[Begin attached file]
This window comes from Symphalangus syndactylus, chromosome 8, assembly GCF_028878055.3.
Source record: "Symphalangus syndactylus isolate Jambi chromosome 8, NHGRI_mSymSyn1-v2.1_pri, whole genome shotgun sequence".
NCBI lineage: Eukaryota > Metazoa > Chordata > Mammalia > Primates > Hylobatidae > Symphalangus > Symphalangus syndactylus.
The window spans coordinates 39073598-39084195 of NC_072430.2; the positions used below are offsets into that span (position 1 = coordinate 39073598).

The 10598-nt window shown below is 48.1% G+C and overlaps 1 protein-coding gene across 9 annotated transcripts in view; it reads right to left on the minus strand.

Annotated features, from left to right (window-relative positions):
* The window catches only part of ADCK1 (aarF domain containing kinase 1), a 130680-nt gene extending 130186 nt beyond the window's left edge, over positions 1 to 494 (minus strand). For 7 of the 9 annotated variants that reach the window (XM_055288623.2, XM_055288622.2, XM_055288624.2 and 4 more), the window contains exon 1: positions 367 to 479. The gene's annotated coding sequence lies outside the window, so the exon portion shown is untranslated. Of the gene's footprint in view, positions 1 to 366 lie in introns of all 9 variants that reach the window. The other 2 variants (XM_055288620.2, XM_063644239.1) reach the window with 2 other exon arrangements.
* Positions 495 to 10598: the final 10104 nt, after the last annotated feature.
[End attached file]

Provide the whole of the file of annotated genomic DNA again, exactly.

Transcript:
This window comes from Symphalangus syndactylus, chromosome 8, assembly GCF_028878055.3.
Source record: "Symphalangus syndactylus isolate Jambi chromosome 8, NHGRI_mSymSyn1-v2.1_pri, whole genome shotgun sequence".
NCBI lineage: Eukaryota > Metazoa > Chordata > Mammalia > Primates > Hylobatidae > Symphalangus > Symphalangus syndactylus.
The window spans coordinates 39073598-39084195 of NC_072430.2; the positions used below are offsets into that span (position 1 = coordinate 39073598).

The 10598-nt window shown below is 48.1% G+C and overlaps 1 protein-coding gene across 9 annotated transcripts in view; it reads right to left on the minus strand.

Annotated features, from left to right (window-relative positions):
* The window catches only part of ADCK1 (aarF domain containing kinase 1), a 130680-nt gene extending 130186 nt beyond the window's left edge, over positions 1 to 494 (minus strand). For 7 of the 9 annotated variants that reach the window (XM_055288623.2, XM_055288622.2, XM_055288624.2 and 4 more), the window contains exon 1: positions 367 to 479. The gene's annotated coding sequence lies outside the window, so the exon portion shown is untranslated. Of the gene's footprint in view, positions 1 to 366 lie in introns of all 9 variants that reach the window. The other 2 variants (XM_055288620.2, XM_063644239.1) reach the window with 2 other exon arrangements.
* Positions 495 to 10598: the final 10104 nt, after the last annotated feature.